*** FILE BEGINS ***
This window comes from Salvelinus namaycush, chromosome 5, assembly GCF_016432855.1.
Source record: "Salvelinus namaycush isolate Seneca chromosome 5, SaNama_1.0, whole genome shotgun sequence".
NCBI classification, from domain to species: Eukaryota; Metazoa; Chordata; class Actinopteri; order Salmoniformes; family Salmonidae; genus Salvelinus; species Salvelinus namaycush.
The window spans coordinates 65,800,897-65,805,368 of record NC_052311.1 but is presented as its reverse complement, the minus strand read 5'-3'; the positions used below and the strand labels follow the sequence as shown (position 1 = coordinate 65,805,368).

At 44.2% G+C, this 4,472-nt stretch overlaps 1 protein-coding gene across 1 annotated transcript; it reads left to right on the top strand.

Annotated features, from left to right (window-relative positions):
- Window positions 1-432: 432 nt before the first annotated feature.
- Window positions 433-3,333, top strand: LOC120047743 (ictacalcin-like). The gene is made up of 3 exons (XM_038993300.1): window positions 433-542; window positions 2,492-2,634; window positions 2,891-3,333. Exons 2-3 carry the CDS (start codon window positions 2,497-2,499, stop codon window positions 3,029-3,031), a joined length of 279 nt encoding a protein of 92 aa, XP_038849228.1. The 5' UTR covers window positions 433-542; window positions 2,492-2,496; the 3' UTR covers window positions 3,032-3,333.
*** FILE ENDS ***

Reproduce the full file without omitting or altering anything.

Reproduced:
This window comes from Salvelinus namaycush, chromosome 5, assembly GCF_016432855.1.
Source record: "Salvelinus namaycush isolate Seneca chromosome 5, SaNama_1.0, whole genome shotgun sequence".
NCBI classification, from domain to species: Eukaryota; Metazoa; Chordata; class Actinopteri; order Salmoniformes; family Salmonidae; genus Salvelinus; species Salvelinus namaycush.
The window spans coordinates 65,800,897-65,805,368 of record NC_052311.1 but is presented as its reverse complement, the minus strand read 5'-3'; the positions used below and the strand labels follow the sequence as shown (position 1 = coordinate 65,805,368).

At 44.2% G+C, this 4,472-nt stretch overlaps 1 protein-coding gene across 1 annotated transcript; it reads left to right on the top strand.

Annotated features, from left to right (window-relative positions):
- Window positions 1-432: 432 nt before the first annotated feature.
- Window positions 433-3,333, top strand: LOC120047743 (ictacalcin-like). The gene is made up of 3 exons (XM_038993300.1): window positions 433-542; window positions 2,492-2,634; window positions 2,891-3,333. Exons 2-3 carry the CDS (start codon window positions 2,497-2,499, stop codon window positions 3,029-3,031), a joined length of 279 nt encoding a protein of 92 aa, XP_038849228.1. The 5' UTR covers window positions 433-542; window positions 2,492-2,496; the 3' UTR covers window positions 3,032-3,333.